An excellent answer as usual, but I have a slightly different perspective on the “you can’t be friends with people you manage” aspect (which, admittedly, is a very minor point here). A good number of years ago, at my first tech job in a software company, I pretty much became instant friends with a team mate. We found out we came from the same town in Germany, had attended the same school (a few years apart), and were in some ways similar in outlook and misfit status (along the lines of LGBT+). Six months later, I was promoted to team lead, which meant I had day-to-day management responsibility, though was not solely in charge of performance evaluations and other line management duties, at least initially. At the time, the general manager of our office (the European office of a much larger US company) called me into his office and said “You’re going to have to manage a friend. This is possible,” and then proceeded to tell me some somewhat contrived but well-meant anecdote (about a manager who had to fire his son for performance issues or something), but more importantly gave me a few clear instructions: That I’d have to occasionally take up the phone (most of my team was in various remote locations) and say,”B, this is your boss calling – I need you to do X/talk about Z/change the way you approach Y”. And indeed, B and I took this seriously and were committed to make both professional and personal relationship work. There were some rocky moments, and I’m sure there was no guarantee that something at the job *might* have led to irreparable damage to the friendship, or vice versa (!). But there were also advantages, like when B sat me down and told me that the team really disliked how I handled a (purely formal) aspect of our weekly team meetings — something B might only have felt comfortable to do because of our personal relationship. In any event, we went on for nearly 5 years, after which first I then B were laid off in some restructuring efforts. We’re still personal friends.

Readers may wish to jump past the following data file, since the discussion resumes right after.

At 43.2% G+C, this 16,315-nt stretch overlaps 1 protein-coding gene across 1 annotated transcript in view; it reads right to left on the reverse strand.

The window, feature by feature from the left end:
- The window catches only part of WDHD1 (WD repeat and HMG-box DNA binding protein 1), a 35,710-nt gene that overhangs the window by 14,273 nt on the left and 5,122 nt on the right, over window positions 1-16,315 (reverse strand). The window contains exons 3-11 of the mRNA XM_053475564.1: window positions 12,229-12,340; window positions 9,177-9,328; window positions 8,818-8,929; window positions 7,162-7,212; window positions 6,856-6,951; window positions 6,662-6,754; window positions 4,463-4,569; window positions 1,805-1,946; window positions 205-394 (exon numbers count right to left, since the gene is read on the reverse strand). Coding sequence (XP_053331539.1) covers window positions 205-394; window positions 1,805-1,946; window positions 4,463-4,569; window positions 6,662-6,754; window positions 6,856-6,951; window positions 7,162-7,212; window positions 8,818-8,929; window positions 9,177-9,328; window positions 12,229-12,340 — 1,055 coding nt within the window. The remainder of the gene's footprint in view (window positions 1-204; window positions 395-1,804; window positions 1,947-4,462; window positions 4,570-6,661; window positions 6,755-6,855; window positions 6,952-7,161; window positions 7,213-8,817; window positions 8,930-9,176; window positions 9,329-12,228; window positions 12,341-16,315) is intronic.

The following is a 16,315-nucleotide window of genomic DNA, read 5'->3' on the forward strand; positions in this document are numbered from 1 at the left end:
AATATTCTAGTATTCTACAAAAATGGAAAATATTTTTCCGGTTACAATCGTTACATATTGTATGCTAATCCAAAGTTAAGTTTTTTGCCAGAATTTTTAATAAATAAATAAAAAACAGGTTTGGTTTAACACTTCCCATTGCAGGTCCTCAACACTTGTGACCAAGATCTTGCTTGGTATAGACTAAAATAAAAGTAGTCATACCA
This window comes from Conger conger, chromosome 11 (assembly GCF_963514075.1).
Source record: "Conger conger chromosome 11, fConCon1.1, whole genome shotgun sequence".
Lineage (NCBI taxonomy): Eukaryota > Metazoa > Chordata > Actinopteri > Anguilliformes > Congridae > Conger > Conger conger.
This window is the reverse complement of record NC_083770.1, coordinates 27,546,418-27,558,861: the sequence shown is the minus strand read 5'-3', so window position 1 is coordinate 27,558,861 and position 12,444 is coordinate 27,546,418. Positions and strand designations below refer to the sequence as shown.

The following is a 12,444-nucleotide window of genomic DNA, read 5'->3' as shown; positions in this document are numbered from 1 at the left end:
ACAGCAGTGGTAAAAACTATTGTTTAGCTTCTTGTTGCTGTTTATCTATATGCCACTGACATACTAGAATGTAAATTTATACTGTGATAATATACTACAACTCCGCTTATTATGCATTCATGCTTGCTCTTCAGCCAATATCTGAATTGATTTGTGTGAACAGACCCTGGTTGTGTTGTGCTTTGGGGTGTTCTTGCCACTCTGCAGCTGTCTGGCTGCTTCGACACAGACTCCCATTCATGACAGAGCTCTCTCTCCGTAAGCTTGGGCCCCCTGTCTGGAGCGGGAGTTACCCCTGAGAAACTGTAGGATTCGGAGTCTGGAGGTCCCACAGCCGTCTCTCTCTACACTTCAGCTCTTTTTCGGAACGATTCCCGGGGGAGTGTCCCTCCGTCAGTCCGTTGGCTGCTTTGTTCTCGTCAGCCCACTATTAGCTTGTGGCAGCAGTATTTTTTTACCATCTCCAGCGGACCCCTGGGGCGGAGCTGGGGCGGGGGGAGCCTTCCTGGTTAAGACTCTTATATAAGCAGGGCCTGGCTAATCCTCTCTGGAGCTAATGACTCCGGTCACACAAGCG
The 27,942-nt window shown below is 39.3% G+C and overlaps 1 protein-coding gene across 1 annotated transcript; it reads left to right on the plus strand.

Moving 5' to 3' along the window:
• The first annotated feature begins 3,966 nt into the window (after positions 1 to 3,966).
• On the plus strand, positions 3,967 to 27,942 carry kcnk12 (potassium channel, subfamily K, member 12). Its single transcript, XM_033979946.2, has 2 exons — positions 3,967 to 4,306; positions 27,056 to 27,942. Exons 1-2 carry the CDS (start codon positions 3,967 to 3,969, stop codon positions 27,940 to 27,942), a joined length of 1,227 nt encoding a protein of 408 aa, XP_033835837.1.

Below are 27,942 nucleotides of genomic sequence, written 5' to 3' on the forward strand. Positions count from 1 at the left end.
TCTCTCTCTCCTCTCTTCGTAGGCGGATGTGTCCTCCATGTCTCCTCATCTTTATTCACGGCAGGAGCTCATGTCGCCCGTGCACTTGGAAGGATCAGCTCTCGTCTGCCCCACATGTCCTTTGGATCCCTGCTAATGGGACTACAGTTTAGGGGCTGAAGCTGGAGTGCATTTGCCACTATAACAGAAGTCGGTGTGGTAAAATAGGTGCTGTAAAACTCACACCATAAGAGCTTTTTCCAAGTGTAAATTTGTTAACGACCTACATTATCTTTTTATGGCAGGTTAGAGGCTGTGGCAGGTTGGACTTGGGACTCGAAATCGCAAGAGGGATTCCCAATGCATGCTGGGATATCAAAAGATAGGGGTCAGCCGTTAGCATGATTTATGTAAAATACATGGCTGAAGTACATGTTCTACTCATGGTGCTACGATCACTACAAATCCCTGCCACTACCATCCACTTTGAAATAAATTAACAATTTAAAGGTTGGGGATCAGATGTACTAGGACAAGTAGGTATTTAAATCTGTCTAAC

This is not to claim that it’s generally possible to be friends with someone you manage, but just that depending on the situation at work and the personalities and maturity of the people involved, it is not necessarily impossible.

    Reply